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Top banker contemplates new African media funding model



AFRICAN Development Bank president Akinwumi Adesina says there is an urgent strategic imperative for financial institutions to fund credible African media organisations to ensure their survival and improve their footprint of coverage.


In his keynote address at the AllAfrica Media Summit in Nairobi, Kenya, on Thursday, Adesina said most African editors say lack of adequate funding is a major problem for their operations.

He said media is critical for free flow of information, protection of freedoms and development.

The AllAfrica Media Leaders’ Summit brought together over 300 African media owners and operators, government officials, corporate leaders, academics, civil society champions, and development partners to discuss matters affecting the media and the critical role it should play in shaping Africa’s future.

The NewsHawks attended the summit. Adesina said African media needs funding and scale to have a global footprint to tell the continent’s stories properly and effectively.

“Thank you for this opportunity to address you all as you gather to discuss the role of the media in Africa under the theme ‘Re-engineering African Media in Times of Critical Transformation.’

“An independent, professional, responsible, and thriving media is critical for freedom of speech, the development of democracy, and the strengthening of inclusive societies,” Adesina said.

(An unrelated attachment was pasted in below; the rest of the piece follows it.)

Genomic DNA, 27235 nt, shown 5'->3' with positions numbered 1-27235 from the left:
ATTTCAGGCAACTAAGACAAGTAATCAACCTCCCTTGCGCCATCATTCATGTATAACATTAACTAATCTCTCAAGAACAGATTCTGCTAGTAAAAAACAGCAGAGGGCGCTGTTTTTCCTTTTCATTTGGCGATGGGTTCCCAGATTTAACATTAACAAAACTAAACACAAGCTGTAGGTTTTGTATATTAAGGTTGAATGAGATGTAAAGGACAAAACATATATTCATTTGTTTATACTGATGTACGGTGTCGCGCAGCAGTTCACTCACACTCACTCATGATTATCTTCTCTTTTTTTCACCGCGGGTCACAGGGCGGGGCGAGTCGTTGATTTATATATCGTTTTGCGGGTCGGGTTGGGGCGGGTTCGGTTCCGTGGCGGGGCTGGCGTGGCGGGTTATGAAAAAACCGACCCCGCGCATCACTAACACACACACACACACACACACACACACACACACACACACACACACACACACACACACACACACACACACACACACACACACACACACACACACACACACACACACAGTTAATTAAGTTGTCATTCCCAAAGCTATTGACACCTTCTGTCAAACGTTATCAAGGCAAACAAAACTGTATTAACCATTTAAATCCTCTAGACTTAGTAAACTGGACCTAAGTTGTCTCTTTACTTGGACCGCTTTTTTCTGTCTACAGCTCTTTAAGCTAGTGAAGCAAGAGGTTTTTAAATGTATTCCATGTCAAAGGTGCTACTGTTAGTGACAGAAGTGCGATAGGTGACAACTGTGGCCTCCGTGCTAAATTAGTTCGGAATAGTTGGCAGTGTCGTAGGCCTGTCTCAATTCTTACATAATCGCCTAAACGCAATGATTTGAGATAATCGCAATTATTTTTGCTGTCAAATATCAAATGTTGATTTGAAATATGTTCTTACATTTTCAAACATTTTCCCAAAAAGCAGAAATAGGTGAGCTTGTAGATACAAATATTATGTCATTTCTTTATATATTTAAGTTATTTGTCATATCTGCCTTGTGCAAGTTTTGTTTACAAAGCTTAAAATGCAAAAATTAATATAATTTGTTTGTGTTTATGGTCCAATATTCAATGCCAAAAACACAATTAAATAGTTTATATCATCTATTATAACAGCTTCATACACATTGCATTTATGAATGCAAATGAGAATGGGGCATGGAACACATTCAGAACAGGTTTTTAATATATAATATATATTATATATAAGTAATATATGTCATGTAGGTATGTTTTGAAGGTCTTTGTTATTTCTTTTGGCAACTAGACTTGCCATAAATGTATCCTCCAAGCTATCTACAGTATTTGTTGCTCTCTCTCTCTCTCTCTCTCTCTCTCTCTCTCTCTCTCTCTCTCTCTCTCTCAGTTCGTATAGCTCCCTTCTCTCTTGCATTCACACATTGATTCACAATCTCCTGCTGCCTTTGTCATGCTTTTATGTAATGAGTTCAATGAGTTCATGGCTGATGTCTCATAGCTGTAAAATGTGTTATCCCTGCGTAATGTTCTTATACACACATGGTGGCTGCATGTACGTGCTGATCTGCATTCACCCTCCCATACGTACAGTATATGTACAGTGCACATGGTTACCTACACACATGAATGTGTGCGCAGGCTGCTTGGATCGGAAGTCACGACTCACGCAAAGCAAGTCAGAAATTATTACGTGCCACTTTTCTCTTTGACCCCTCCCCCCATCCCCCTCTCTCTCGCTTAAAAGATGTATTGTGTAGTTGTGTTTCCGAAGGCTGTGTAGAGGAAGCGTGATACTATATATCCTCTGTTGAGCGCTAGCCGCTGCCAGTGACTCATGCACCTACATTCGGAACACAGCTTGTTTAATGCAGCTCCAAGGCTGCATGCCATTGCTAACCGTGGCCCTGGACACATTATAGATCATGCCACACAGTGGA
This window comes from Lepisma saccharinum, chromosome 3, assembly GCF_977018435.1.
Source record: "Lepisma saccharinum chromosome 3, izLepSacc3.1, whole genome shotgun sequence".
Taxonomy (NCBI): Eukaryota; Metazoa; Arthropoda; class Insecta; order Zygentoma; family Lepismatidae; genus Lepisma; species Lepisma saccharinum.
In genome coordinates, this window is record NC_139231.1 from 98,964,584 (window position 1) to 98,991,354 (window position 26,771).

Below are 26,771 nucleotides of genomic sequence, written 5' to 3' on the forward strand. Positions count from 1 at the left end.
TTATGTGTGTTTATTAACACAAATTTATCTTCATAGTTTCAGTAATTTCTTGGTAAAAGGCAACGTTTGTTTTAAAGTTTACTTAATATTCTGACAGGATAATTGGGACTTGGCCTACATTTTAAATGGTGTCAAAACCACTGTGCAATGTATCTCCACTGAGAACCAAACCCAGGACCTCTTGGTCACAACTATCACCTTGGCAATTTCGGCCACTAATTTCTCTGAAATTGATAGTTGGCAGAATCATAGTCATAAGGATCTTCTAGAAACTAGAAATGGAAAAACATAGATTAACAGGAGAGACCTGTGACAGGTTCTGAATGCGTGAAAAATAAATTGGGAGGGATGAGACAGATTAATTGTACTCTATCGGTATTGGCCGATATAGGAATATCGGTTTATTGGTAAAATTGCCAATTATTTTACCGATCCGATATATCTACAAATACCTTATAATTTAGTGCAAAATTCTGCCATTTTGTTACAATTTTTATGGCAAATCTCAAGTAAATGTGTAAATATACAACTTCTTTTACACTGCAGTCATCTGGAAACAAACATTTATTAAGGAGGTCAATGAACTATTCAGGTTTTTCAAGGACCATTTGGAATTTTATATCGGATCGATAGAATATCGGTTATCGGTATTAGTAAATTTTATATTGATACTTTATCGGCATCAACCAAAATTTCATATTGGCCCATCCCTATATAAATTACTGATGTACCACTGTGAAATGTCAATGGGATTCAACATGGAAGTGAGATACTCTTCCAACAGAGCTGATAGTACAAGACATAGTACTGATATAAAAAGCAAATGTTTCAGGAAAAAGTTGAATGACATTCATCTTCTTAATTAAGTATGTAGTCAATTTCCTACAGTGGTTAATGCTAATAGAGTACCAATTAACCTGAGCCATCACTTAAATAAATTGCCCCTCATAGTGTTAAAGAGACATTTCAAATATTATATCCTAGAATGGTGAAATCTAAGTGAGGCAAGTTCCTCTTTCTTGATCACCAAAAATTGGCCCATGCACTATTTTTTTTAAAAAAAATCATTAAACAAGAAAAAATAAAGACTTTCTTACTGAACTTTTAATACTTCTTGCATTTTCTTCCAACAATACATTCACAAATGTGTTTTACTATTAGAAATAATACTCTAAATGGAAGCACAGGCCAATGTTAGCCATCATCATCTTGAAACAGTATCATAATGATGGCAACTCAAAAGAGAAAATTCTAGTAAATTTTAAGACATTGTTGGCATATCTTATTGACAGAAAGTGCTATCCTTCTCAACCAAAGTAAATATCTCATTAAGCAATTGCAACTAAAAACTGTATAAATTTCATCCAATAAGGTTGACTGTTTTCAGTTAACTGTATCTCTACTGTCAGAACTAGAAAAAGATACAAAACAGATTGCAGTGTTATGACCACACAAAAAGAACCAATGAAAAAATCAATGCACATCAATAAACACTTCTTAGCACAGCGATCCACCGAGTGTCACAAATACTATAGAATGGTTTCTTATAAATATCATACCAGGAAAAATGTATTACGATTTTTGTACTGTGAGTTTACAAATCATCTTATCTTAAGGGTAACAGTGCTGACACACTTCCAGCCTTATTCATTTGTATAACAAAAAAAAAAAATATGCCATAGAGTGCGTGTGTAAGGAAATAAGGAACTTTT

“It has been a tough ride for media establishments and enterprises across Africa since the Covid-19 pandemic.

The unprecedented pandemic disrupted business models, altered audience relationships, squeezed revenues, and tested professional values and public trust.”

Adesina added: “We live in dynamic times. Technology continues to evolve rapidly. The rise of the Internet, digital and social media platforms, has shifted the focus of audiences from a reliance on radio, TV, and print publications.

“Two thirds of the global population now turn to the Internet, social media and a plethora of digital media and apps, the Internet for their access to real-time news, information, and entertainment. “This dynamic shift is largely fueled by the widespread use of mobile phones.

“By 2030, six billion people globally will have access to smartphones. Of these, 692 million will be in Africa.

“These transformative changes have deregulated the creation and distribution of news content, including content created by bots, AI, and deepfakes.

“In short, it is a whole new world where the lines between fact and fiction can become blurred. “In the quest for market share and the dominance of social media content, truly positive developments in Africa get missing amid the chatter, as unfiltered information is spewed to informed and uninformed audiences alike.

“In this new ecosystem, audiences have a tendency not to critically evaluate and reflect on the content of ‘news’ and are often unable to discern or chart a clear narrative for Africa amid the cloud of information and misinformation.

“Subsequently, positive, and good news on Africa often goes missing, under-reported or even sidelined.

“As president of the African Development Bank Group with the mandate to mobilise resources for Africa’s development, I am acutely aware of the importance of information, how it is produced, who produces it, how it is used, how it is interpreted and its impact.”

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